Women – Justice & Equity: Near or Far From!

Harasankar Adhikari

According to Simone de Beauvoir (1953), ‘women are not born but made’. The men’s and women’s behaviour is ingrained, reflecting innate and essential differences between the sexes. Sex signifies ‘the anatomical and physiological characteristics as masculinity and feminity, which are defined by social, cultural and psychological attributes in a particular society at a particular time’. The ‘gender system’ underpins the patriarch, ‘a system of male dominance, legitimized within the family and society through superior rights, privileges, authority and power’.

The Marxist Theory of Gender tells that it is an isolated piece of reality; it has to be seen in relation to the social whole (totality). As a social and economic system, the masculinity and feminity exist in our society. In the capitalist system, they are interlinked through two material processes – production and reproduction to make their own lives. Fredrick Angles (1948) argued that the emancipation of women and their equality would be possible when they would take part in production on a large social scale and domestic duties would be minor. According to Mitchell (1971), the liberation of women can be achieved if production, reproduction, socialization and sexuality are integrated and transformed in relation to overall production.

The norms of gender difference reflect and express the complex economic and social relationships of power in society. In this sense, the human body becomes the locus of sexual identity, of familial and social roles, as well as sexual self-awareness and expectation. Therefore, gender is referred to as practice of the body that mean the expression of femaleness or maleness or it is the bodily experience of sexual love, sport, religion, motion of discipline, restraint and control. Thus, human body is schooled into looking, acting, desiring, expressing and controlling its movements in certain ways through a range of institutions and agents as well as ideas and beliefs.

Appearance that means beauty is a physical marker to distinguish women from men. Beauty is associated with women while men are virile.  It is a common notion that women would take care over their appearance, whereas men care chiefly because energy and ability are their significant aspects to act as they wish. This notion of beauty is normal rule which women’s body must adhere. It is a cultural practice that has drawn from the historical epoch. Sometimes, in some cases women’s images are considered as the mother of God or various queens and aristocratic women’. The beauty calls attention to a woman’s modesty, chastity and goodness of temper. Fundamentally, beauty is a product of ideas, opinions, entertained and expressed by men about women. It is framed by the male gaze which treats women as objects, and objectification of women is the notion of pleasure, gratification and desire. It cultivates a sense of bodily good-looking. Therefore, beauty does not promote power and independence to women. Beauty strengthens only the notion of an object. In the era of globalization, education and participation in work forces imprint the culture of beauty. But till date, a good family is one where the women of the family are honourable, and they (male) guard their(female) chastity with their very lives. ‘The chastity of a wife, a concept which has not fierce determination is very essential to her family’s stability’.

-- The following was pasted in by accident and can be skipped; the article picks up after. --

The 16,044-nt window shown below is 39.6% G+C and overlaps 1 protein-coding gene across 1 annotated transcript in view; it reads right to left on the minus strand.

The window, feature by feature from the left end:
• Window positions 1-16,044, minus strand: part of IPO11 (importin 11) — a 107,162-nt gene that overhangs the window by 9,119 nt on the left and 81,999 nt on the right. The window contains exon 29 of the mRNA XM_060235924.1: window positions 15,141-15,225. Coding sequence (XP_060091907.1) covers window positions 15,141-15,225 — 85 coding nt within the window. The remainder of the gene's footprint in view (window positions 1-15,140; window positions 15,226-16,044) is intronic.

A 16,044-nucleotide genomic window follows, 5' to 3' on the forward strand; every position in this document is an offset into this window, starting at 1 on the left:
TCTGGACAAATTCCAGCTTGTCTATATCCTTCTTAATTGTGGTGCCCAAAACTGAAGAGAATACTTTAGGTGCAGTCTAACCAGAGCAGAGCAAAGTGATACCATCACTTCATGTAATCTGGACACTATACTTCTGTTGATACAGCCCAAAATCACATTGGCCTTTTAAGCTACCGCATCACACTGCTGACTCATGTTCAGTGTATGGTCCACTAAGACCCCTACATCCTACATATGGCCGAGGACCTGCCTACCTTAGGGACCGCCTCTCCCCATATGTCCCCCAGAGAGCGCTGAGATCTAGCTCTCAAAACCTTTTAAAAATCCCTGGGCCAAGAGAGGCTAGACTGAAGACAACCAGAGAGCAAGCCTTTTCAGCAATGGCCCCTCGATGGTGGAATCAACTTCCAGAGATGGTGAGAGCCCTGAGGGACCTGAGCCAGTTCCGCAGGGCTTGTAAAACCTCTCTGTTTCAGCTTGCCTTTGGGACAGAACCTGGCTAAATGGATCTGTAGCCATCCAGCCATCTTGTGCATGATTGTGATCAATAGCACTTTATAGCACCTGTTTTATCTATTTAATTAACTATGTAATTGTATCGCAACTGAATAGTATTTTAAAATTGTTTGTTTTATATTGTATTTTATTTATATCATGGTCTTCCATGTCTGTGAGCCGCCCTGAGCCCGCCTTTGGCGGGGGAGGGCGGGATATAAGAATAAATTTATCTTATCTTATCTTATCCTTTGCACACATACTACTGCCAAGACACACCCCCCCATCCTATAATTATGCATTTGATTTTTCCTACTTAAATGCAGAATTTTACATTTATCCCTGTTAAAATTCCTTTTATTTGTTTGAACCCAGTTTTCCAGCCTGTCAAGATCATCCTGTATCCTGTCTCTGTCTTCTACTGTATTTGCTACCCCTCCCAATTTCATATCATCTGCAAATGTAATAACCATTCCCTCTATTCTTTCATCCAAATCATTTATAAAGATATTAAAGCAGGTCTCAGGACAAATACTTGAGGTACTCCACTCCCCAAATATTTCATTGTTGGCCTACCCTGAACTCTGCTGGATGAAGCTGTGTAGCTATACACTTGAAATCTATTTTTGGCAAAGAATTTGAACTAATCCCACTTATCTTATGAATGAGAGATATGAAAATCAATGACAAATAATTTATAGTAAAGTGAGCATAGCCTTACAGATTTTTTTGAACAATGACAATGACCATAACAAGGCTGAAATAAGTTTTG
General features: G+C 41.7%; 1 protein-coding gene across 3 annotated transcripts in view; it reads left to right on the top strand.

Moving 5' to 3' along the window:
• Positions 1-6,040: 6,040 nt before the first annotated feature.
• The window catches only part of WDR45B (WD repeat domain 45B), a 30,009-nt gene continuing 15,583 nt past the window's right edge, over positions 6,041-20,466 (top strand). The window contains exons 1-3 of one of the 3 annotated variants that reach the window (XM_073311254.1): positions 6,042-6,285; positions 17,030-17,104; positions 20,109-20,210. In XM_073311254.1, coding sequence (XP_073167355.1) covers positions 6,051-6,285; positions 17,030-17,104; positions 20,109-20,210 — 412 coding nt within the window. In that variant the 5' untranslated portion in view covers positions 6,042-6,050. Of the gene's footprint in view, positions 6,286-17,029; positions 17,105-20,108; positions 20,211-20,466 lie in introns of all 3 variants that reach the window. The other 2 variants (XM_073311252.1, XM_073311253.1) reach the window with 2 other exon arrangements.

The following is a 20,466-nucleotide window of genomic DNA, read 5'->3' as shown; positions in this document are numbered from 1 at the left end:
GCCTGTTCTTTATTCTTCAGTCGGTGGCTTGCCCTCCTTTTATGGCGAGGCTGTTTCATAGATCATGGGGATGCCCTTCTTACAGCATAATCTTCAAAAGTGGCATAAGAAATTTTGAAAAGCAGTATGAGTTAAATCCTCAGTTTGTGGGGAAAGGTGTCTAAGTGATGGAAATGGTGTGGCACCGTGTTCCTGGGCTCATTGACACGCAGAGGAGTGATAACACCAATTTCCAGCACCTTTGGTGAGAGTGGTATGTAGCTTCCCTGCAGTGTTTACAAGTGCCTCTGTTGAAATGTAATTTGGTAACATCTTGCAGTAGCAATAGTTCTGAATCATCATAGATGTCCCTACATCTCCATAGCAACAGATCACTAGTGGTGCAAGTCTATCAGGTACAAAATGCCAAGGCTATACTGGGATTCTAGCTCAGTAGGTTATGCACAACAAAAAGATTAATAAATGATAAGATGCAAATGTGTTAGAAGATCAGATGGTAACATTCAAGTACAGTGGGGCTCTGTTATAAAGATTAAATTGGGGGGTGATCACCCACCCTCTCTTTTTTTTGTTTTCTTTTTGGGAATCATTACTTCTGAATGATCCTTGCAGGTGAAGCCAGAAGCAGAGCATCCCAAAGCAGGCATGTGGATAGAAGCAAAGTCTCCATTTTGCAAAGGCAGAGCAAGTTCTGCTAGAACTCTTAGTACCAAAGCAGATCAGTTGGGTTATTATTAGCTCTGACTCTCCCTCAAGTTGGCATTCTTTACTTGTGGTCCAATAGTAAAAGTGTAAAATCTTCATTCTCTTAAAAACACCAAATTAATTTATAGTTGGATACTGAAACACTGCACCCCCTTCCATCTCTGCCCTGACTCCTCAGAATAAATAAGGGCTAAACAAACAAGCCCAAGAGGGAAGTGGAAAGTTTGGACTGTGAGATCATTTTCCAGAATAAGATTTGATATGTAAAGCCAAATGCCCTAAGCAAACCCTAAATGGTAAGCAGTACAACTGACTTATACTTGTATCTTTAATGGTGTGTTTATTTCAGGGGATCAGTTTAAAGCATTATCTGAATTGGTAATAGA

In the present context, we find that gender competition is very common cultural practice and gender violence is rampant. Women’s education, employment and awareness as well as the movement towards women’s liberation and equity are unable to bridge the gender gaps in the third world like India. Government of India has taken various policies i.e. reservation of seats for women from lower house to upper houses, reservation of seats in education and so forth and different programmes including amendment and enforcement of laws and orders for women’s justice and equity. This reservation and enactment of laws and orders are the process of undermining the privilege sections. Therefore, it is evident that women are considered till as ‘second sex’.  Practically, women use to imitate overall systems of gender equity. Their imitation includes their fashion, beauty care, employment in the male gazing profession (i.e. media, event management and advertisement, etc).

Do feminism and the movement for women’s justice separate female as special class/second-class citizen? Because the emergence of a separate wing of women’s right reminds that they do not fall under human rights cell. Thus, women are entering into a new world of deprivation via the wrong root of gender equity.  Gender education and gender practices should be free from sexual lenses. Otherwise, gender equity is far away or never being achieved.

Mar 25, 2017

Harasankar Adhikari

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